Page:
US public views on climate and energy

Majorities of Americans say the federal government is doing too little for key aspects of the environment. And most believe the U.S. should focus on development of alternative sources of energy over expansion of fossil fuels, ...

Estimating the environmental impact of Bitcoin mining

As an alternative to government-issued money, the cryptocurrency Bitcoin offers relative anonymity, no sales tax and freedom from bank and government interference. But some people argue that these benefits have an enormous ...

Four ways to curb light pollution, save bugs

Artificial light at night negatively impacts thousands of species: beetles, moths, wasps and other insects that have evolved to use light levels as cues for courtship, foraging and navigation.

Can science break its plastic addiction?

Lucy Gilliam has an infectious passion for environmental action. Today, she works in Brussels on environmental transport policy. But in the early 2000s, she was a molecular microbiologist in Hertfordshire. Like many in her ...

3-D-printed plastics with high performance electrical circuits

Rutgers engineers have embedded high performance electrical circuits inside 3-D-printed plastics, which could lead to smaller and versatile drones and better-performing small satellites, biomedical implants and smart structures.

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World energy resources and consumption

In 2005, total worldwide energy consumption was 500 Exajoules (= 5 x 1020 J) with 80-90% derived from the combustion of fossil fuels. This is equivalent to an average energy consumption rate of 16 TW (= 1.585 x 1013 W). Not all of the world's economies track their energy consumption with the same rigor, and the exact energy content of a barrel of oil or a ton of coal will vary with quality.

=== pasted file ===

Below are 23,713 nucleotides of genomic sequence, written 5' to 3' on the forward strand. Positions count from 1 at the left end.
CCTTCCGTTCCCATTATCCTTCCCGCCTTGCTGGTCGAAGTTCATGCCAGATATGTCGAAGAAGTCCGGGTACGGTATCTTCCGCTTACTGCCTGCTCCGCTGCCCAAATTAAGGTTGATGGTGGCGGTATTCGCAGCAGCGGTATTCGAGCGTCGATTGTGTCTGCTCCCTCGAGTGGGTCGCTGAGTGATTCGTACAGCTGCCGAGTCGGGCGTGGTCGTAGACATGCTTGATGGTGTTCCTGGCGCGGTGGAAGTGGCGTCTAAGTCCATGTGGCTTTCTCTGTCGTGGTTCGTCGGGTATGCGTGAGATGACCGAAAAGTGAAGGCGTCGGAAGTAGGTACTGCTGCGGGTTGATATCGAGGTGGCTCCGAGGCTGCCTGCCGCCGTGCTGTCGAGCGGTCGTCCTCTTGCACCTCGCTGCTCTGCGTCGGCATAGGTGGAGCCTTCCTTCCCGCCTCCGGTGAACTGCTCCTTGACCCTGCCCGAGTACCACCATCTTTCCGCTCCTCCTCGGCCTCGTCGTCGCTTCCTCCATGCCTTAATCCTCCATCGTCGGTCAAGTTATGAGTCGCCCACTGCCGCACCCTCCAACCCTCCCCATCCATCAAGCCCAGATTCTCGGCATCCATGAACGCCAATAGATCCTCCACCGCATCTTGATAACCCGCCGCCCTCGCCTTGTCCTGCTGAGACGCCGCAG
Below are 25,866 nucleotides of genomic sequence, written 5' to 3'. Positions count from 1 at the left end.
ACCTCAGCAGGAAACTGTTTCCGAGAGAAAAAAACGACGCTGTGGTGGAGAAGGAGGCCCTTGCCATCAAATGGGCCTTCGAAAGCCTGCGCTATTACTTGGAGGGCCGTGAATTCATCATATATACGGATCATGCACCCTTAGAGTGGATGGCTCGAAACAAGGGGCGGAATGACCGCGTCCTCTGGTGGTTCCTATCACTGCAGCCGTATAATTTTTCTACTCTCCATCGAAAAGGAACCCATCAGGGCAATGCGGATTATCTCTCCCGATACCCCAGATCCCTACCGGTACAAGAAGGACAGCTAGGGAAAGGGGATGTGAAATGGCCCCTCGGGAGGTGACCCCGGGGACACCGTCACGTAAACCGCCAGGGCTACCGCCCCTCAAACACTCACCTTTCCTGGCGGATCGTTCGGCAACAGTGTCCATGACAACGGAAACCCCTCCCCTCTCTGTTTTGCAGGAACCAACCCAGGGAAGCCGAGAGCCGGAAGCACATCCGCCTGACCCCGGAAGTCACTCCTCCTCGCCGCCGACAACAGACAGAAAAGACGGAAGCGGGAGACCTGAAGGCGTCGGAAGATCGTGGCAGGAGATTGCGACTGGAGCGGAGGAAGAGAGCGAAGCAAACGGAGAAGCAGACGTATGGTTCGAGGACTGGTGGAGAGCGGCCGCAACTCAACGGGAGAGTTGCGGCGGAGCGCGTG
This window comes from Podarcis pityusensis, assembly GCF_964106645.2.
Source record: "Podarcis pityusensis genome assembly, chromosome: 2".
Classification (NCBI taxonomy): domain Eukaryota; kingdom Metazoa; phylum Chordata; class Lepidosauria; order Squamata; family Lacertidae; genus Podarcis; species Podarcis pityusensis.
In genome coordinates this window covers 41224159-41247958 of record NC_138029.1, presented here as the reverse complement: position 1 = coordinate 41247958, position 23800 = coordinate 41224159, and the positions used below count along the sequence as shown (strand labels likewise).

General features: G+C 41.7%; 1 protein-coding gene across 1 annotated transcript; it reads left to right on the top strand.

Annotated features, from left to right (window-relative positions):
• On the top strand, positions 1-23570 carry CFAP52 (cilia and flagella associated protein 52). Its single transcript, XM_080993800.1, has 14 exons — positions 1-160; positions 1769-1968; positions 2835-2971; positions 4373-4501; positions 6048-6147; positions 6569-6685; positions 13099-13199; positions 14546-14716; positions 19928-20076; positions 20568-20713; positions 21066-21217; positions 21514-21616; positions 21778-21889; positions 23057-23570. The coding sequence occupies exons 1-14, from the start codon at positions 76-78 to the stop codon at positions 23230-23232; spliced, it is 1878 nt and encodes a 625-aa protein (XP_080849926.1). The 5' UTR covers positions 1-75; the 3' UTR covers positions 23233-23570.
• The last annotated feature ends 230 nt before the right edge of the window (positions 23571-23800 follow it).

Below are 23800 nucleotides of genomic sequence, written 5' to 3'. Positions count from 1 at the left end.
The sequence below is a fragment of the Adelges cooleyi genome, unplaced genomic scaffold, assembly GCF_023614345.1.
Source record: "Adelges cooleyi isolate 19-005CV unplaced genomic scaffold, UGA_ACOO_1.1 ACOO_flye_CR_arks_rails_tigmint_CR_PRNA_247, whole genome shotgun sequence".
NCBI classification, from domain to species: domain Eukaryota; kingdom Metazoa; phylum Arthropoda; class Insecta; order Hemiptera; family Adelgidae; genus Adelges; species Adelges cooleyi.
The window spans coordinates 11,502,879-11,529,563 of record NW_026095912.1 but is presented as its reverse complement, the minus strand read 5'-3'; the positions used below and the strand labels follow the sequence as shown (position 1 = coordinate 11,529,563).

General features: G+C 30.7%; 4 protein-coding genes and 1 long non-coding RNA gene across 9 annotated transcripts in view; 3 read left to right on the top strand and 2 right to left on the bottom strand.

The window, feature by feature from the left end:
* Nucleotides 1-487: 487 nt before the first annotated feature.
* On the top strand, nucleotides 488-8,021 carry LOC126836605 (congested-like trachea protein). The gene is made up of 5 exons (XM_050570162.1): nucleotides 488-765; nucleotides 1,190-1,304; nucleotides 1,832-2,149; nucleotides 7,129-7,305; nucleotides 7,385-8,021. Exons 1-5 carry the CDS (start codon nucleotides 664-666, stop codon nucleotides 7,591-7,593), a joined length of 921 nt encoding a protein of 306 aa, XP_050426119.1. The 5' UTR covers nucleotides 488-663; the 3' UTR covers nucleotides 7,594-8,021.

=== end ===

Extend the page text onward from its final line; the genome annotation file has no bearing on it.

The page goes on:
Most of the world's energy resources are from the sun's rays hitting earth - some of that energy has been preserved as fossil energy, some is directly or indirectly usable e.g. via wind, hydro or wave power. The term solar constant is the amount of incoming solar electromagnetic radiation per unit area, measured on the outer surface of Earth's atmosphere, in a plane perpendicular to the rays. The solar constant includes all types of solar radiation, not just visible light. It is measured by satellite to be roughly 1366 watts per square meter, though it fluctuates by about 6.9% during a year - from 1412 W/m2 in early January to 1321 W/m2 in early July, due to the Earth's varying distance from the sun, and by a few parts per thousand from day to day. For the whole Earth, with a cross section of 127,400,000 km², the total energy rate is 1.740×1017 W, plus or minus 3.5%. This 174 PW is the total rate of solar energy received by the planet; about half, 89 PW, reaches the Earth's surface.

The estimates of remaining worldwide energy resources vary, with the remaining fossil fuels totaling an estimated 0.4 YJ (1 YJ = 1024J) and the available nuclear fuel such as uranium exceeding 2.5 YJ. Fossil fuels range from 0.6-3 YJ if estimates of reserves of methane clathrates are accurate and become technically extractable. Mostly thanks to the Sun, the world also has a renewable usable energy flux that exceeds 120 PW (8,000 times 2004 total usage), or 3.8 YJ/yr, dwarfing all non-renewable resources.

This text uses material from Wikipedia, licensed under CC BY-SA